Sorry, that is the kind of attitude that will simply irks me to no end. The whole attitude is domineering and repulsive, but "do I want to code piles of business logic? Nope." And then expect the developers to do it? Why the hell are you writing piles of code in the first place?

I interview architects, and it really gets me that some of those guys actually think that coding is somehow beneath them. My expectation from an architect (and I should mention that I do mostly the technical verification side of it) is that they can discuss everything along the line from the high level architecture to the implementation details that can affect it. My favorite question in this regard is designing a grid, and the best interviewees were able to discuss making it fault tolerant and scalable at the high level and face issue in the Assembly.Load context.

Sorry, but if you don't code, you can't be an architect. There is not such thing as theoretical architects.

I feel better now that I let it out.

time to read 3 min | 482 words

I just got this in an email:

Did you go to Microsoft Connect and supply feedback about the things you don't like about the product? That may be received better than a rant.

I feel like I should explain better what I think about this. Broadly, I see it as a dead end path, since there is no real way for me as the reporter, to do anything about it except to report it. The main issue here is that a lot of those bugs are being closed for what looks like ridiculous reasons. Eventually, it lead to the belief that there isn't much point in connect, since there isn't any feedback about it, nor any way to get the results back if it it fixed, at least not until the next release. And yes, I know about hotfixes, that doesn't help me when I want a bug fix that affects Rhino Mocks. But that is assuming that the bug was fixed.  I believe that I had one good experience with connect, here, where I reported a bug and it would be closed on Orcas.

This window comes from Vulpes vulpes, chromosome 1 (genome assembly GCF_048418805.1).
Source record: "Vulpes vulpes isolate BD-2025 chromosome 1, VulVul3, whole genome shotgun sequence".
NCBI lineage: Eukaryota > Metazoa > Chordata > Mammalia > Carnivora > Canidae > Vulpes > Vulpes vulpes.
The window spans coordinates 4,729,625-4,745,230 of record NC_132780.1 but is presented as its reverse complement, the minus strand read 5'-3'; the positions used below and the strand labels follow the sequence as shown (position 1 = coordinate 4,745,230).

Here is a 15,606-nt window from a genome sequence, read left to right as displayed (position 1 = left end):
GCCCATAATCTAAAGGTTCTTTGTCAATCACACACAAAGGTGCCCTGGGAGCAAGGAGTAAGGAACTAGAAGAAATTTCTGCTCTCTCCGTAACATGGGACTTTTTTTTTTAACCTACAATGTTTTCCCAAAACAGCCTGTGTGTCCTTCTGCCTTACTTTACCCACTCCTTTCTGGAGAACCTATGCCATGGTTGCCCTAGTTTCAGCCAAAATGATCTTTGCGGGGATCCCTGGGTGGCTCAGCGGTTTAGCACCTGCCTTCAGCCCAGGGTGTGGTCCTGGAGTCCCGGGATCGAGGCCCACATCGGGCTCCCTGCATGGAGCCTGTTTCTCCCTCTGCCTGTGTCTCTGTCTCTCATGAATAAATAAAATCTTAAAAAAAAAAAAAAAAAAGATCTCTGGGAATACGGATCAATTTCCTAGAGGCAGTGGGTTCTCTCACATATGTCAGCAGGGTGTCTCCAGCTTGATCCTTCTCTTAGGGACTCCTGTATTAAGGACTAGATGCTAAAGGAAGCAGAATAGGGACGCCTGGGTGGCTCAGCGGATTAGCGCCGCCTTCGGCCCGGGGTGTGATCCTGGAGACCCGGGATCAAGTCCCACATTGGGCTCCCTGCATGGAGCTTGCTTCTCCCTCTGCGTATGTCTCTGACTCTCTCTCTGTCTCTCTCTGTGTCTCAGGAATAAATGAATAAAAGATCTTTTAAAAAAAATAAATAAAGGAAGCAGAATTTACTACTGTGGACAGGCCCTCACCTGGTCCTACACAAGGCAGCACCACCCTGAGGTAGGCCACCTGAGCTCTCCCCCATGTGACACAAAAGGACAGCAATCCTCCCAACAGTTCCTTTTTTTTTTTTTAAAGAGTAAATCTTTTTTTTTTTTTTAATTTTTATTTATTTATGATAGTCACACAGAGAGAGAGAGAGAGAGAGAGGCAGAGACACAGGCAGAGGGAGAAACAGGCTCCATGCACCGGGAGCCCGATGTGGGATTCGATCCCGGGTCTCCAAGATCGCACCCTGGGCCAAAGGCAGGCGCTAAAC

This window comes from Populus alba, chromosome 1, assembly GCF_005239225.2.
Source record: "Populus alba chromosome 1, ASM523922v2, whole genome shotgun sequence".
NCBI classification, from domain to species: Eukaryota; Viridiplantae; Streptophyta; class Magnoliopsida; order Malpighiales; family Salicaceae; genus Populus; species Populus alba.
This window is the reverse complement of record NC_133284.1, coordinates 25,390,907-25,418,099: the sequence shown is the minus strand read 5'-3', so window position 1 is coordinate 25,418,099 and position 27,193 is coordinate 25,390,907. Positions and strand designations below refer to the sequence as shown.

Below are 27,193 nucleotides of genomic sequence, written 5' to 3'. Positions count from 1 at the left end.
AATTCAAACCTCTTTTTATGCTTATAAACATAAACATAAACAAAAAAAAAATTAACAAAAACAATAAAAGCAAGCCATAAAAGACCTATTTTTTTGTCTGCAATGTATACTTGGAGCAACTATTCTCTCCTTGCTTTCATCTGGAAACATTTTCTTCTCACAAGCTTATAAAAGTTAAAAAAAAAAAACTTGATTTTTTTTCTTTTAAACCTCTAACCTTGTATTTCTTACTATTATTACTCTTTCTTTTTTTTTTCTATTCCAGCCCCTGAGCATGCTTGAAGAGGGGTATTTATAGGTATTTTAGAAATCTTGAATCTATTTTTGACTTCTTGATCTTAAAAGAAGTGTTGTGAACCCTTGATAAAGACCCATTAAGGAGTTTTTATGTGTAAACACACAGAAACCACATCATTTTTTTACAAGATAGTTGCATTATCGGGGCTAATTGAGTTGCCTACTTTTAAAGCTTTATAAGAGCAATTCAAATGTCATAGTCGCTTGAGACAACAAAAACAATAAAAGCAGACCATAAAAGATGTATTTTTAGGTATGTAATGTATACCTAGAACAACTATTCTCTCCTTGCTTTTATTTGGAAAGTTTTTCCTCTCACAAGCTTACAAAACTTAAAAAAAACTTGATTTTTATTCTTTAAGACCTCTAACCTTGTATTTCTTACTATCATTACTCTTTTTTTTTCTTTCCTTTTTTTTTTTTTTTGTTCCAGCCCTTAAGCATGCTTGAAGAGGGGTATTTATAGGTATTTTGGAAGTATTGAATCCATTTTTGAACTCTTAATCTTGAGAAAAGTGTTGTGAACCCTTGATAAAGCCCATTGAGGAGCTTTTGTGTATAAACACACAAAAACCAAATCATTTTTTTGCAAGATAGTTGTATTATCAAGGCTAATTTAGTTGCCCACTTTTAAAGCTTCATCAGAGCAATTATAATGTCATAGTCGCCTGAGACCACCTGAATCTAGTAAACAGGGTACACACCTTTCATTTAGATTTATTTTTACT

A somewhat random selection of issues that I didn't like...



Basically, the problem is that the feedback loop is broken, it goes only one way. And I am sure that I am not the only one that remembers the flurry of bulk closing of bugs as "By Design" near VS 2005 Beta 2 & Launch. The problem is not that some of those things are by design, the problem is that the design is broken.

So, the best scenario for me is to report a bug to connect, hope that it wouldn't get ignored, and assuming it is fixed, wait for the next release cycle to get it. Oh, and often enough it get postponed, so I may have to wait two (or more) release cycles to get the fix.

Sorry, but that doesn't really encourage me to do anything with it.